There seems no objective justification for the idea that good music has simply dried up since file-sharing took off
“A digital vampire” – not the title of this season’s bestselling young adult novel, but an ageing rock star’s description of Apple’s online store, iTunes. In his recent John Peel lecture, the guitarist for The Who, Pete Townshend, railed against “the Aluminums” (Apple, I gather) and suggested changes to their business model that would be more supportive of musicians. He also wondered whether the modern, digitally distributed music industry could support the kind of careful listening and risk taking that the late DJ John Peel exemplified.
A reasonable response to Mr Townshend is that he could have picked more obvious targets – notably file-sharing sites and software, which facilitate outright piracy. (He did offer one sharp observation on the subject: “The word ‘sharing’ surely means giving away something you have earned, or made, or paid for?”)
It is beyond doubt that the traditional music industry is dying: high street record shops are closing their doors or stocking alternative products, and music sales have fallen by about 40 per cent during the past decade.
Digital music sales through retailers such as iTunes are manifestly failing to plug the gap from sales of physical CDs, but that is not the fault of the Aluminums.
Yet a more interesting question is how much this matters. According to Joel Waldfogel of the University of Minnesota, three-quarters of pirated music would never have been purchased anyway. In such cases the consumer gains but the producer does not lose. Alas, for the major record labels – and, perhaps, for the artists too – the one-in-four acts of piracy that do reduce sales seem to be quite enough to corrode the industry’s business model.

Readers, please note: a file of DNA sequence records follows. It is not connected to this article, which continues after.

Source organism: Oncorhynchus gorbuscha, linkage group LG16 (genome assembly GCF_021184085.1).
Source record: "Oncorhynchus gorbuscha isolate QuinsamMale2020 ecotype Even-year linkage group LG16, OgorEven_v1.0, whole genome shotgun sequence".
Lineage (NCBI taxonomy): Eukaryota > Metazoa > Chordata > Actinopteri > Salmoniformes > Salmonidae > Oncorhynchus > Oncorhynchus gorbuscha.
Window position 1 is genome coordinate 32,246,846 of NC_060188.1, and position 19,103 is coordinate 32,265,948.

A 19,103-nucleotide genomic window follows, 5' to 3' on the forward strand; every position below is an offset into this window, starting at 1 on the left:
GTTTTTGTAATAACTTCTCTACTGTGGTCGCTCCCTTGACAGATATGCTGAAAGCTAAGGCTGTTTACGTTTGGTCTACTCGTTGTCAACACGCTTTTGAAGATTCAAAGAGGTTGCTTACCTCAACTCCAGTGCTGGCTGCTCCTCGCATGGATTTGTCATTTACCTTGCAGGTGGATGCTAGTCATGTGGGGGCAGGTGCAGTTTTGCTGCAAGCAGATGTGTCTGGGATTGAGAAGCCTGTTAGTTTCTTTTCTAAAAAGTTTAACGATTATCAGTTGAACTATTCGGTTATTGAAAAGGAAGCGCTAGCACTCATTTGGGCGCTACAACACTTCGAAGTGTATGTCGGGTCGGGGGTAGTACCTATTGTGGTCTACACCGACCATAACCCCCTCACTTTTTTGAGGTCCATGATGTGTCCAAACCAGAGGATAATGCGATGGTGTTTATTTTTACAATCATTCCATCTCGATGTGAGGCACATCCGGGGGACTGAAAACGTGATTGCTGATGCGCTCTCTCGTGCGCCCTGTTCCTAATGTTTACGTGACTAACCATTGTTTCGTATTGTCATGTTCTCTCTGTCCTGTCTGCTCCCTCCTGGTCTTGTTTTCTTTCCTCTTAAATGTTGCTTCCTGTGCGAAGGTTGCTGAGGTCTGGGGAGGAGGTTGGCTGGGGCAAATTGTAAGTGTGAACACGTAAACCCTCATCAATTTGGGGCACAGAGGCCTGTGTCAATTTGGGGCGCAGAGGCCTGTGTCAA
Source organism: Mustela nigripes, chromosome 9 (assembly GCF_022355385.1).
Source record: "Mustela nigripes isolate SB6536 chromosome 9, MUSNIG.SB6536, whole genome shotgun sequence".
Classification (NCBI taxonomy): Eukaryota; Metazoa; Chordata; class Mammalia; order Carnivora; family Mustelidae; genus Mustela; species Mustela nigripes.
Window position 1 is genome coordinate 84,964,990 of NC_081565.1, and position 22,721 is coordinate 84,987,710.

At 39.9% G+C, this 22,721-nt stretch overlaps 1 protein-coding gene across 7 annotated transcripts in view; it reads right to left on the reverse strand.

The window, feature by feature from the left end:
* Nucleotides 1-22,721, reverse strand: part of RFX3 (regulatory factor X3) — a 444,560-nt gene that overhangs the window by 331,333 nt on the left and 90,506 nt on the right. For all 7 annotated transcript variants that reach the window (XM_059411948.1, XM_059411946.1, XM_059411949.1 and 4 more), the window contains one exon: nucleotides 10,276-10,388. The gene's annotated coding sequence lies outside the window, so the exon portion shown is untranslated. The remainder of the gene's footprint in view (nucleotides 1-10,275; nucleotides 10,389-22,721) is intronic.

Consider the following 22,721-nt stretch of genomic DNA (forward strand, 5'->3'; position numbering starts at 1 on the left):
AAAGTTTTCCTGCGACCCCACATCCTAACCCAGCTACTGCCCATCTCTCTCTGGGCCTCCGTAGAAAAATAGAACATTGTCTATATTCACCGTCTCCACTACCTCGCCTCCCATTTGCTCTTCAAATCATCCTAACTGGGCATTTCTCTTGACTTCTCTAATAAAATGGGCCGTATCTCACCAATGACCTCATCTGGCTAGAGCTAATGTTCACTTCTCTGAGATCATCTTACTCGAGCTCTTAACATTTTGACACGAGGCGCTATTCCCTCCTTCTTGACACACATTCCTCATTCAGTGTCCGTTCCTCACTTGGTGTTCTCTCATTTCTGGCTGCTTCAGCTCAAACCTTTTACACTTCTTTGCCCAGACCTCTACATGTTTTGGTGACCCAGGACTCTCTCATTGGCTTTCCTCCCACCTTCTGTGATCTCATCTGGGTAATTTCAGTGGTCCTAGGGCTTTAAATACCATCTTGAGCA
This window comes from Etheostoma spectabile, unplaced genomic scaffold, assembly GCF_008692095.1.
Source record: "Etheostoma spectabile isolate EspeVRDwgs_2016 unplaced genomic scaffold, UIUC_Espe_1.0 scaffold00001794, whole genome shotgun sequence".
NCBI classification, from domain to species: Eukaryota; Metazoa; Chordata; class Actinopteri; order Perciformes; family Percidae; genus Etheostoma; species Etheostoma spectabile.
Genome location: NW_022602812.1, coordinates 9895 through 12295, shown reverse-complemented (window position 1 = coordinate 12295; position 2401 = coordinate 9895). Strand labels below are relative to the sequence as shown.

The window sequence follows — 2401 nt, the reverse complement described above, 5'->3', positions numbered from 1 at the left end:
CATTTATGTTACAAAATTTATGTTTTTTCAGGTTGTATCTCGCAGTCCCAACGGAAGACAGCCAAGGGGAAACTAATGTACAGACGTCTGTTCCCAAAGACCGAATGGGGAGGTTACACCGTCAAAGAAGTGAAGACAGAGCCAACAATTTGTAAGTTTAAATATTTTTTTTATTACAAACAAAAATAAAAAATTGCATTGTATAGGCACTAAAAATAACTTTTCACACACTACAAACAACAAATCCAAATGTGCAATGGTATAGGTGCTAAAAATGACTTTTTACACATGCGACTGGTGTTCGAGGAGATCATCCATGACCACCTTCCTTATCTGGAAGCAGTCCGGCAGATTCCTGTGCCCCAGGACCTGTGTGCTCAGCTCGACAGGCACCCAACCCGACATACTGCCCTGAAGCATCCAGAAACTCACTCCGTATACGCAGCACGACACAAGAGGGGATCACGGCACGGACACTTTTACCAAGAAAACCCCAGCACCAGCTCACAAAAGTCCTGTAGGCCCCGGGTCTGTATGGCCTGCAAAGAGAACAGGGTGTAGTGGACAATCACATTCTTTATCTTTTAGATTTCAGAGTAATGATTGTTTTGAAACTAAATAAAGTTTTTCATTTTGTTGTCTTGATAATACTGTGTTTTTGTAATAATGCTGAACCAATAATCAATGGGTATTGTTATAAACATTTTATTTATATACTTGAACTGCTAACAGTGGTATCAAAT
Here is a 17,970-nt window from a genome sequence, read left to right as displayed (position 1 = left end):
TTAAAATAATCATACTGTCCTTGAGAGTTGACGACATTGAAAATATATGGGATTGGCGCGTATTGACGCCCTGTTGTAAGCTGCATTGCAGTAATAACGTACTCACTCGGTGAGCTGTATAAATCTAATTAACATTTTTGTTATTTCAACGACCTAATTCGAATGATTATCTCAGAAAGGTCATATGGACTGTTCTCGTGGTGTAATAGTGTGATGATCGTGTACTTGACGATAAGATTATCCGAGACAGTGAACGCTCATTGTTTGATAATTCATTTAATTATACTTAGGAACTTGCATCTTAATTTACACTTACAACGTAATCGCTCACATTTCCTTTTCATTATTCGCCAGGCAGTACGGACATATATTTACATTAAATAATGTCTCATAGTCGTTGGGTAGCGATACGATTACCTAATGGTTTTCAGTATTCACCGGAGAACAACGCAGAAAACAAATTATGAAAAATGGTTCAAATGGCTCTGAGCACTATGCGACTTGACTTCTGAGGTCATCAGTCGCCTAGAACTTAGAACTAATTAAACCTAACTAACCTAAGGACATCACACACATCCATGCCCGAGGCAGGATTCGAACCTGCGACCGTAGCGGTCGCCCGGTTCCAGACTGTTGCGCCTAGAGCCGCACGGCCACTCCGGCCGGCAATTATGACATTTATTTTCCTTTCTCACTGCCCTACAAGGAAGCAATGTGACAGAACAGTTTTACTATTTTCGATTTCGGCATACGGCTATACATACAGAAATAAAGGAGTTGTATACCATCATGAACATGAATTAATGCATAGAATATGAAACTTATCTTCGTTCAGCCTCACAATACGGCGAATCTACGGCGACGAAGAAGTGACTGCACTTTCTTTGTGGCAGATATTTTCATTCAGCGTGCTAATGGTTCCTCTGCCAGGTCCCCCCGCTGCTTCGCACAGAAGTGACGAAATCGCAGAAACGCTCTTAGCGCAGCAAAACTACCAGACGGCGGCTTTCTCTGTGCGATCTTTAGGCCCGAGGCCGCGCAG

But, says Waldfogel, “consumers don’t care about the well-being of the recording industry. We care about the existence of good new products.” Is piracy damaging these new releases? Conventional wisdom used to be that piracy consumes itself: by damming the flow of money it causes a creative drought. Few people want to give up their day job to create music for no financial reward.
But is this true? In a new working paper, Waldfogel manfully attempts to estimate the continued flow of high-quality new music since the emergence, at the turn of the millennium, of Napster, the daddy of all file sharing services. There is no perfect way to do this, of course.
One technique is to look at lists compiled by critics of the best albums. Another approach is to look at radio air-play. Radio stations tend to be biased towards playing two things: recent music, and music that listeners are likely to enjoy. In a golden age of music one might expect radio stations to play a lot of recent releases; in a weaker creative period one would expect radio stations to play more vintage stuff. A third approach looks at albums which continue to sell well a long time after their release.
Waldfogel tries all three, and produces some intuitively sensible results: the late 1960s were the pinnacle of the past 50 years, while the 1980s were dark days indeed. Judged by the critics, the post-Napster years were unremarkable, and no worse than the 1990s. Judged by airplay data, the past decade has seen something of a renaissance in quality music. Certainly there seems no objective justification for the idea that good music has simply dried up since file-sharing took off.
Quite why this should be is a puzzle, but Waldfogel suspects it has something to do with the ease with which any band can produce and distribute music – a fact reflected in the growth of independent record labels. The money may be drying up, but the beat goes on.
Also published at ft.com.